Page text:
Precision Counts at Maple Syrup School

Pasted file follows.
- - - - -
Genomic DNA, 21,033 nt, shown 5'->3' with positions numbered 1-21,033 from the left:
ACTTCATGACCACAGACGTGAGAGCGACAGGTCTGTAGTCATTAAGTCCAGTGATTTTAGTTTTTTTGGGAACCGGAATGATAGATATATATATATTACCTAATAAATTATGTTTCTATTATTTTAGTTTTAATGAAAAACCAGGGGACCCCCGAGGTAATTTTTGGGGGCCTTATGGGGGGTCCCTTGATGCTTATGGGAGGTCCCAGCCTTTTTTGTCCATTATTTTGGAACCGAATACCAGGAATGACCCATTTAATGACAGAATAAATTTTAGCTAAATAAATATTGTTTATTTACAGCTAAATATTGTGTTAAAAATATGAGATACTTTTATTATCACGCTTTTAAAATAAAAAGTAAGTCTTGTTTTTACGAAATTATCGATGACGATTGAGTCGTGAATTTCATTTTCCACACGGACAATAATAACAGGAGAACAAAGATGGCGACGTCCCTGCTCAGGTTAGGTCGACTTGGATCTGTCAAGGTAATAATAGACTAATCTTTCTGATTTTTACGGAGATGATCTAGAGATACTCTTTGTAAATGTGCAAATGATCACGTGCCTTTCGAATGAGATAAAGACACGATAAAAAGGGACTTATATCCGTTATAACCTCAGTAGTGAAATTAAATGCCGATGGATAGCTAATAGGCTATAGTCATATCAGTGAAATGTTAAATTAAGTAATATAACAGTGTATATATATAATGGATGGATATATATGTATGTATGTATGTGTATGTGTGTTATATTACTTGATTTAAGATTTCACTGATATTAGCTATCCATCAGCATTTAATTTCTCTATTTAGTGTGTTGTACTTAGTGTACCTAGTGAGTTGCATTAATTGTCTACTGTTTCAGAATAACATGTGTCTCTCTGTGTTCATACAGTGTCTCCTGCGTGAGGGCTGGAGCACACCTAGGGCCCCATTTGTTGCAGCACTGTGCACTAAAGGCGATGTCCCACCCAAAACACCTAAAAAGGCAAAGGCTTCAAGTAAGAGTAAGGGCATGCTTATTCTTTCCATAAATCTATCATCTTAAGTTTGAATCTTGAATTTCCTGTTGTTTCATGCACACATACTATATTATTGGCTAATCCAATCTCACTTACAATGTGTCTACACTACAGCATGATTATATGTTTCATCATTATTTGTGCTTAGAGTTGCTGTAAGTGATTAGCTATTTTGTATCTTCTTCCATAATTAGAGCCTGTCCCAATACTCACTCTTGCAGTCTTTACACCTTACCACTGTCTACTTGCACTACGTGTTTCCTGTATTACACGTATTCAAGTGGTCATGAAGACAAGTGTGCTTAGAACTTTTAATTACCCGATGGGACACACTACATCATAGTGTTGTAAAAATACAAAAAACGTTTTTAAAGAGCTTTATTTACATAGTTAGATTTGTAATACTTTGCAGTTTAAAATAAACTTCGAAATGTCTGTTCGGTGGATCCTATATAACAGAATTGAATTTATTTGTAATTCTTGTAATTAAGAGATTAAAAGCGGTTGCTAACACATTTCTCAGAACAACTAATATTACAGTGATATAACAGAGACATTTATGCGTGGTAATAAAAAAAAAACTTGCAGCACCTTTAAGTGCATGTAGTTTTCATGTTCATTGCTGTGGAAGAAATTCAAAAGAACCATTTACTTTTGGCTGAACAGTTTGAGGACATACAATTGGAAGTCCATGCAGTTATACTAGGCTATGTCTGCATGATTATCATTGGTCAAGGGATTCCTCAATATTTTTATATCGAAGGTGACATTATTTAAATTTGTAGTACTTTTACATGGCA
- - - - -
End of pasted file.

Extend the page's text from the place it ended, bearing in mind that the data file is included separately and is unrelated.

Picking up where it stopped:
Producing maple syrup might be a sweet business, but if you’re really going to make it, you have to be into the science of it.That’s what people were learning in Skowhegan today, at the International Maple Grading School.It’s an intense two days of school, complete with quizzes.”They come in thinking it’s this serious thing, and it is, but we have a lot of fun too,” says Kathy Hopkins, with the University of Maine Cooperative Extension.Everyone here is learning how to accurately grade maple syrup.”There are four standards that have to be met. Color, clarity, density and flavor,” Hopkins says.Students range from those with small, hobby operations to commercial processors from states throughout New England.”Having people not just lecture at you, but let you try it and practice it, makes all the difference in what you go home with at the end of the day,” says Debra Hartford, a sugar maker from West Enfield.Now in it’s sixth year, the school is popular, with a four-year waiting list to get in. They keep it small, around 20 students, for hands-on learning.”Even the slightest amount of off-flavoring can get quite concentrated during the cooking process. It can really stand out in the delicate flavor of maple,” says Lyle Merrifield, president of the Maine Maple Producers Association. That’s why they were learning about the small variations from tree to table, which have big influences on their product.”So that the consumer gets a product that they enjoy very much,” Hartford says.”A lot of people enjoy a light amber, some people love medium, it seems to gaining momentum that people like dark and extra dark,” Merrifield says. The school is being hosted in Maine for the first time, by the UMaine Cooperative Extension. Producers say now’s a good time for syrup in our state.”Especially now in the past 10 years, it’s really growing and thriving,” says Merrifield. “So, it’s good to be a part of it right now.”